That’s right. I was going to call this post “Minimalist Juicing” because you don’t need a juicer, but the above title won because I realized that the Vitamix isn’t exactly a minimalist piece of equipment.
For the past couple of months I’ve been reading posts from blog friends like Leanne and Megan about their lovely green juices, made in their fabulous fancy juicers. Having just purchased a Vitamix for myself (and don’t worry, after writing this post I did the responsible adult thing of sleeping on the decision for 24 hours before actually pulling out my credit card), another expensive gadget really isn’t in the budget. However, after hearing from several sources that the Vitamix is quite capable of producing green juices, I decided to give it a whirl (pun fully intended) and test out a recipe of my own. The process was simple, and the results delicious. Here’s how I did it:
Step 1: Pick your produce.
Some veggies will make your juice sour or bitter, whereas some will sweeten your brew. Carrots and apples, for instance, are naturally higher in sugars and therefore will produce a sweeter juice.
I like to start with a good base of celery juice. The younger Angela thought celery was a terrible vegetable, even when smothered in Cheez-Whiz or peanut butter and dotted with raisins a-la-ants-on-a-log. The more sophisticated me thinks ants on a log are a terrible idea, and that celery is a beautiful vegetable! It’s super good for us too – celery helps to reduce blood pressure, contains anti-cancer compounds, and also delivers a hefty dose of vitamins A, B, and C. The micronutrients in celery in its solid state include magnesium, iron, sodium, phosphorous, iron, and potassium, and the breakdown of its fiber during the juicing process helps to make the nutrients more available for our bodies to utilize. I like to combine celery with cucumber because the two together are super refreshing, especially on a hot day.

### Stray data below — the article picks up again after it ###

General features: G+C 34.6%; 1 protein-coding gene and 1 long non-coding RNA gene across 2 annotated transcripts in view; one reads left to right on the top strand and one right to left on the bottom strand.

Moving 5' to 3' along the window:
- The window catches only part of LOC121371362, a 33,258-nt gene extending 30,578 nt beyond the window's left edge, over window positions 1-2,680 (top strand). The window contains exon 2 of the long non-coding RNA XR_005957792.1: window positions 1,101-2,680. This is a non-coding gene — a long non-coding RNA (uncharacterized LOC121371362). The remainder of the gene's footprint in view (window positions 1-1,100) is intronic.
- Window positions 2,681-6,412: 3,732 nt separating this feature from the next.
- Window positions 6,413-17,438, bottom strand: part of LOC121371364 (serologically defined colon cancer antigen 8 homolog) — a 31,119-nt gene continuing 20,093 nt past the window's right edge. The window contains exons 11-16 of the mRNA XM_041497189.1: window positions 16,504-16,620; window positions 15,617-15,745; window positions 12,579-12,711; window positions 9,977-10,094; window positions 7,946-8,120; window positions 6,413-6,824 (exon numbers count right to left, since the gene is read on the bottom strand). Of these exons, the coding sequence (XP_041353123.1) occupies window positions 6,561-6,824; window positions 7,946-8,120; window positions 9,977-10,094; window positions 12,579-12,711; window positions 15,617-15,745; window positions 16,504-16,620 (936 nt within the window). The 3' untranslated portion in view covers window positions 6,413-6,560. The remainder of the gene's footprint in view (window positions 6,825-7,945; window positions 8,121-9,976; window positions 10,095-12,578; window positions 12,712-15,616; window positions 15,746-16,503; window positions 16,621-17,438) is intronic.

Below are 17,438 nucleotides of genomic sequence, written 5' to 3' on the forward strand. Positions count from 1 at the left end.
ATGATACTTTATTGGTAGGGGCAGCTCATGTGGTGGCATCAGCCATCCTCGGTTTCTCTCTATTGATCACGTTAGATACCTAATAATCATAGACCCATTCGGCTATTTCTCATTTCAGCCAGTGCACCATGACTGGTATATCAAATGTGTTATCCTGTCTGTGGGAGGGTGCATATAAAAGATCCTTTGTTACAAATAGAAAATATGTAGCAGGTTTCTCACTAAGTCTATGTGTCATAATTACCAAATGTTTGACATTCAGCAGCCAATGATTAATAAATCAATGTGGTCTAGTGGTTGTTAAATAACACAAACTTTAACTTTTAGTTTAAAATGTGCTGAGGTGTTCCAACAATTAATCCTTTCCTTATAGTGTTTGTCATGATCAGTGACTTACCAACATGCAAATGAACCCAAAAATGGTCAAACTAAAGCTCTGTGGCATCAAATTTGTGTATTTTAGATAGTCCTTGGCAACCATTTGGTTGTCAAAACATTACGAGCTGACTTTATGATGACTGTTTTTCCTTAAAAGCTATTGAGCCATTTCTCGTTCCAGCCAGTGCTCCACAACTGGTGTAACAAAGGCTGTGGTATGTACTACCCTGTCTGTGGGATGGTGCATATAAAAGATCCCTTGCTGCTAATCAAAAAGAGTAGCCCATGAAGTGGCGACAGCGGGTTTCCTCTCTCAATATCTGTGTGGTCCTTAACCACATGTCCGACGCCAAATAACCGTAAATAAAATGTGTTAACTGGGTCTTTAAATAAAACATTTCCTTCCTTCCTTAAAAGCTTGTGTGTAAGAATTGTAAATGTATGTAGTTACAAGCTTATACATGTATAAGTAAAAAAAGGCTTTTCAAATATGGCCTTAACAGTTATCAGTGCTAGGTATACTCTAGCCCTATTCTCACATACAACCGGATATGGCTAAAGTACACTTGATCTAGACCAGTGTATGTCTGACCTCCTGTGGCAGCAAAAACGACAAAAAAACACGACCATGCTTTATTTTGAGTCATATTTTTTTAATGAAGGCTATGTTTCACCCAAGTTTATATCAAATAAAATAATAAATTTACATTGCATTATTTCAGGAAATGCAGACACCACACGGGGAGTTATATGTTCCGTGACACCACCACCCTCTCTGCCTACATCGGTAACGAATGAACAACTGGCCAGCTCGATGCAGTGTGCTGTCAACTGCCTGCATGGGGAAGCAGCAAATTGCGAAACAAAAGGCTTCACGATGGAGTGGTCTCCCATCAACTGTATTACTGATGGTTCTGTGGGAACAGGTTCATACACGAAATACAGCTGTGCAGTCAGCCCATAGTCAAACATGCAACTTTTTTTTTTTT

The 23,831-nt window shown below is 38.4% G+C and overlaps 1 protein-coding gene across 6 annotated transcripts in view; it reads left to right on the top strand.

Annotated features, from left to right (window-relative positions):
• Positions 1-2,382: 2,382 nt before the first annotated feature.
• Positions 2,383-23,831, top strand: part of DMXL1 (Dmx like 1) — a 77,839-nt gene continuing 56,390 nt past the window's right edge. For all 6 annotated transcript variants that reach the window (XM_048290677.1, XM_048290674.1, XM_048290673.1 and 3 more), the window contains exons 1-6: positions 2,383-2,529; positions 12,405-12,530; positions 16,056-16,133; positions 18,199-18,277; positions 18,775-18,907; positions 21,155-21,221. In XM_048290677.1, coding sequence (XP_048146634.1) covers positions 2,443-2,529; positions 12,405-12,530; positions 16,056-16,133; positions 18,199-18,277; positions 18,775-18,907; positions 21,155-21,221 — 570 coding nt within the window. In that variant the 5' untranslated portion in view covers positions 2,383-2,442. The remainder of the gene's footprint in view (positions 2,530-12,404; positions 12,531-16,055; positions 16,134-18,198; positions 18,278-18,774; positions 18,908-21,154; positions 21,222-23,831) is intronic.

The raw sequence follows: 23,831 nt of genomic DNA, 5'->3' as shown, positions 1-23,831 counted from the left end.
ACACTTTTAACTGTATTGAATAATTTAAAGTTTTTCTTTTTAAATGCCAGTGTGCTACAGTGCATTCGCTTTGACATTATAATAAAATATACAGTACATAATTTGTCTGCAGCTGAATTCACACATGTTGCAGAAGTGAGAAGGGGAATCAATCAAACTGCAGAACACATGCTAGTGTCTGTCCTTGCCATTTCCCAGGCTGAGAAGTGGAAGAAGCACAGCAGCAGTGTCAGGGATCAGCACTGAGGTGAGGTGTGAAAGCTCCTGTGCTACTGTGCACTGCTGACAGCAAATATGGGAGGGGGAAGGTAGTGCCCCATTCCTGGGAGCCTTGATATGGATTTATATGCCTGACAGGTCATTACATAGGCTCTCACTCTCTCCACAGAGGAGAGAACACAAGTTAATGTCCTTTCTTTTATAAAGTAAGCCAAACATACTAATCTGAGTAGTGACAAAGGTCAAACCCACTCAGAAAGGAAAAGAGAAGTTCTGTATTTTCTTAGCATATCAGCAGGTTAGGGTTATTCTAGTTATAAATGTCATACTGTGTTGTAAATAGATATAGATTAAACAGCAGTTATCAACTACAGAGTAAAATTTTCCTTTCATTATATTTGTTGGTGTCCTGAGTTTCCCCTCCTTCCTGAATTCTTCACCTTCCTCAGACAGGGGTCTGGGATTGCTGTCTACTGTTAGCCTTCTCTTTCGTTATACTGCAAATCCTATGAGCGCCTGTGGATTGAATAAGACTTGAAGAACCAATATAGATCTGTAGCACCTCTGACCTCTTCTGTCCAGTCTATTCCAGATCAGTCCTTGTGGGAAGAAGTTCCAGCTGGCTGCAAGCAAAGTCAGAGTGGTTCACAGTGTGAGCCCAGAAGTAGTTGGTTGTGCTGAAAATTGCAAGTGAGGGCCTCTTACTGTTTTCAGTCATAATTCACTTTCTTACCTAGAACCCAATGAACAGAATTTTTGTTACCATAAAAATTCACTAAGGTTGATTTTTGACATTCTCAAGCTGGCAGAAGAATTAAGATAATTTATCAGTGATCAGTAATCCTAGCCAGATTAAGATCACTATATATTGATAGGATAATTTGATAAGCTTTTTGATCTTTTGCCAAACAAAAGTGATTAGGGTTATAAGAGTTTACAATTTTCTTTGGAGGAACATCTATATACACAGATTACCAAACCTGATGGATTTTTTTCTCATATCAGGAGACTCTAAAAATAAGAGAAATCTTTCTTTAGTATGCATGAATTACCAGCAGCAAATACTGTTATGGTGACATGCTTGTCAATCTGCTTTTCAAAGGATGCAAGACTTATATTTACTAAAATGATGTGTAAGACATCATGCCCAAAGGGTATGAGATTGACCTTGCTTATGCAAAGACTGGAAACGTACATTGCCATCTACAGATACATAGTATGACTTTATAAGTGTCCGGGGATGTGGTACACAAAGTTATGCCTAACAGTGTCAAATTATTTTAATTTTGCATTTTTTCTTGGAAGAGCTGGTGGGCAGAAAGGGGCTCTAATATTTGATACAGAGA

Another green in my flavour-of-the-week mix is parsley, which contains a boatload of cancer-fighting and inflammation-combating phytonutrients. This is not just a garnish folks. There is plenty of vitamins A, B, C, and K to be found in parsley, as well as iron, folic acid, and chlorophyll. Oh, and to top it off, parsley is a natural breath freshener. No mints or gum? No probs – chew on a sprig of parsley instead!
Of course, I’ve got some dark leaves in there – kale and spinach are my faves and you can add about as much as you like of these. Spinach is sweeter, so if you’re into sweeter juices, I’d recommend that you go a little more spinach heavy.
Aside from apples, lemon is the only other fruit in this mix. You can add as much lemon juice as you like, depending on how tart you like your juices. Lemons have detoxifying properties and help to give fresh juices a sour twist, which I enjoy.
Here are the quantities of each ingredient in my recipe:
- 6 long stalks celery
- 2-3 apples (use 3 if you prefer your juice sweeter)
- 3 carrots
- 1 medium sized English cucumber
- 2 cups mixed greens (kale and spinach are my favourites)
- 1 cup very loosely packed parsley